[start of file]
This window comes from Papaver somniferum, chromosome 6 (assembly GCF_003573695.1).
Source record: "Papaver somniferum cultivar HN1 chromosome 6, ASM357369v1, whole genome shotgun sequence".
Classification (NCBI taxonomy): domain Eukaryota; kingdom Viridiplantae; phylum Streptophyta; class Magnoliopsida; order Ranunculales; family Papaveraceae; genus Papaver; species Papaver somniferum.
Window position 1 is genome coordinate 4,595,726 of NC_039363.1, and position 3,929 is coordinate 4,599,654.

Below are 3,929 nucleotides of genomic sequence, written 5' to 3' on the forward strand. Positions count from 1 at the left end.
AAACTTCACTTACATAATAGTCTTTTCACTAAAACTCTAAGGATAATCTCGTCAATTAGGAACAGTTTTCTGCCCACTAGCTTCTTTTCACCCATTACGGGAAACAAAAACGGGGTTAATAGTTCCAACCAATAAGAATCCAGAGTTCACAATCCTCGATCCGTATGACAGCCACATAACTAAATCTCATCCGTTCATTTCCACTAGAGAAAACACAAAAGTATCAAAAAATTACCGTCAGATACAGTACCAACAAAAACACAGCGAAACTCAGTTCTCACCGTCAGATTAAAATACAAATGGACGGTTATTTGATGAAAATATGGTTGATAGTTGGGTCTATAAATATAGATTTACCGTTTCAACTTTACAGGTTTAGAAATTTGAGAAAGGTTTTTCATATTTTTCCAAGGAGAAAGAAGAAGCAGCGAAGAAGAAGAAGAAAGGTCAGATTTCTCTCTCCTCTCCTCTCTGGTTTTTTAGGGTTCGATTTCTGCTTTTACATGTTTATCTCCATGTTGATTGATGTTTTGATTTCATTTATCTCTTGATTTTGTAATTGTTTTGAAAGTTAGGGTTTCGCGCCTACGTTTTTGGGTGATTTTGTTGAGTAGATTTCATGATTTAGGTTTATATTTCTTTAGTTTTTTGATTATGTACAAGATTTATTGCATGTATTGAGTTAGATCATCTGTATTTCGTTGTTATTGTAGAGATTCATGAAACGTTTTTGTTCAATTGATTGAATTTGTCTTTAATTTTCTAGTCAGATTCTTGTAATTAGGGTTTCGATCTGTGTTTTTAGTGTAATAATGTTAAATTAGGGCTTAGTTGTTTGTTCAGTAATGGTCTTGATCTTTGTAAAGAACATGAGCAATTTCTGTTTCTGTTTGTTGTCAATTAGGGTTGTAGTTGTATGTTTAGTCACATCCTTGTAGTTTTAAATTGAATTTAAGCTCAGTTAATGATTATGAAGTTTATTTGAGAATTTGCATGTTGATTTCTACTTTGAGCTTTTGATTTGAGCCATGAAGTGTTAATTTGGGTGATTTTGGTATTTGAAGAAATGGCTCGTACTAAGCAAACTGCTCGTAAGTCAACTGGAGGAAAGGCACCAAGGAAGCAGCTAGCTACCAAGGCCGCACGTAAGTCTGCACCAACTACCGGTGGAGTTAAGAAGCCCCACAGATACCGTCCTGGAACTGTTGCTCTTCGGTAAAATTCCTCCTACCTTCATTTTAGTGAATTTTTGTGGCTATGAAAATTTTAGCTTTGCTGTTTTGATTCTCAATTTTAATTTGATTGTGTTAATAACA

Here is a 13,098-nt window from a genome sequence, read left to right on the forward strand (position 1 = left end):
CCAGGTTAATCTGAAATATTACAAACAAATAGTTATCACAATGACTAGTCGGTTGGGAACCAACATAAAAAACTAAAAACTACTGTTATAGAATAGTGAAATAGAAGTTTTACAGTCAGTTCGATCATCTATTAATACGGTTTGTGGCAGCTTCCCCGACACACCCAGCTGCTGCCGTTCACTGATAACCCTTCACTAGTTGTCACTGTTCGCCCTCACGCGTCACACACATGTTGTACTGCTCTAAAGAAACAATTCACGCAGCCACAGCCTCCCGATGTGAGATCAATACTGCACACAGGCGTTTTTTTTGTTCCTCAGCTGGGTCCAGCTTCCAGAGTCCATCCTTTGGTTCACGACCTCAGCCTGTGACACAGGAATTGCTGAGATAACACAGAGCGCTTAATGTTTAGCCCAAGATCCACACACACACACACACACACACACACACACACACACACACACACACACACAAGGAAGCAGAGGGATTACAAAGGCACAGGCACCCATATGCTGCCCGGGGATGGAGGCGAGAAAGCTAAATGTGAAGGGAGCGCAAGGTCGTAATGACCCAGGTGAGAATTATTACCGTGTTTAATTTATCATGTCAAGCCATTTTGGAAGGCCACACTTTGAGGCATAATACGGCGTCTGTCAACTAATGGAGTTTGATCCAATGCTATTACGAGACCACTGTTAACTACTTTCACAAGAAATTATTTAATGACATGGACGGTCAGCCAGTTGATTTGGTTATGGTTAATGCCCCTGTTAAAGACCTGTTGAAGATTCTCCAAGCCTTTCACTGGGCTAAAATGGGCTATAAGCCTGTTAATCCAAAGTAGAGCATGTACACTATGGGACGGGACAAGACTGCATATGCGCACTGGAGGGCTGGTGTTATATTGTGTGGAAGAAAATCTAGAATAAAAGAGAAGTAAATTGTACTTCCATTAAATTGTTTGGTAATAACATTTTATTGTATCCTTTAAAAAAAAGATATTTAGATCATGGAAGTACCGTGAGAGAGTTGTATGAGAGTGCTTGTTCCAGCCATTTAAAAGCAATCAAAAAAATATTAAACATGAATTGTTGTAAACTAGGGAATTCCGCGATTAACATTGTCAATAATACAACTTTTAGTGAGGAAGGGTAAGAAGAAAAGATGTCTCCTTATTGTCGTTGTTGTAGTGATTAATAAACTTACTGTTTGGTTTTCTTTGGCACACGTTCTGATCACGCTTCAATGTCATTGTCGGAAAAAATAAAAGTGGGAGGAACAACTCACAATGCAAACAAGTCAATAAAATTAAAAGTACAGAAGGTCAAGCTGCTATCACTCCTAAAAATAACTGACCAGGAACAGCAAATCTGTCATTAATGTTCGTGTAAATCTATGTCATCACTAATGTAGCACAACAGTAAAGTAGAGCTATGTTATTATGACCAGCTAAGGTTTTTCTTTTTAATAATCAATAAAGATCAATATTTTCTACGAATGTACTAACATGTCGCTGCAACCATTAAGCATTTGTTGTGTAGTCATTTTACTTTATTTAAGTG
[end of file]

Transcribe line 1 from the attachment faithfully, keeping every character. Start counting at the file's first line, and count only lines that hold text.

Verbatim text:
This window comes from Papaver somniferum, chromosome 6 (assembly GCF_003573695.1).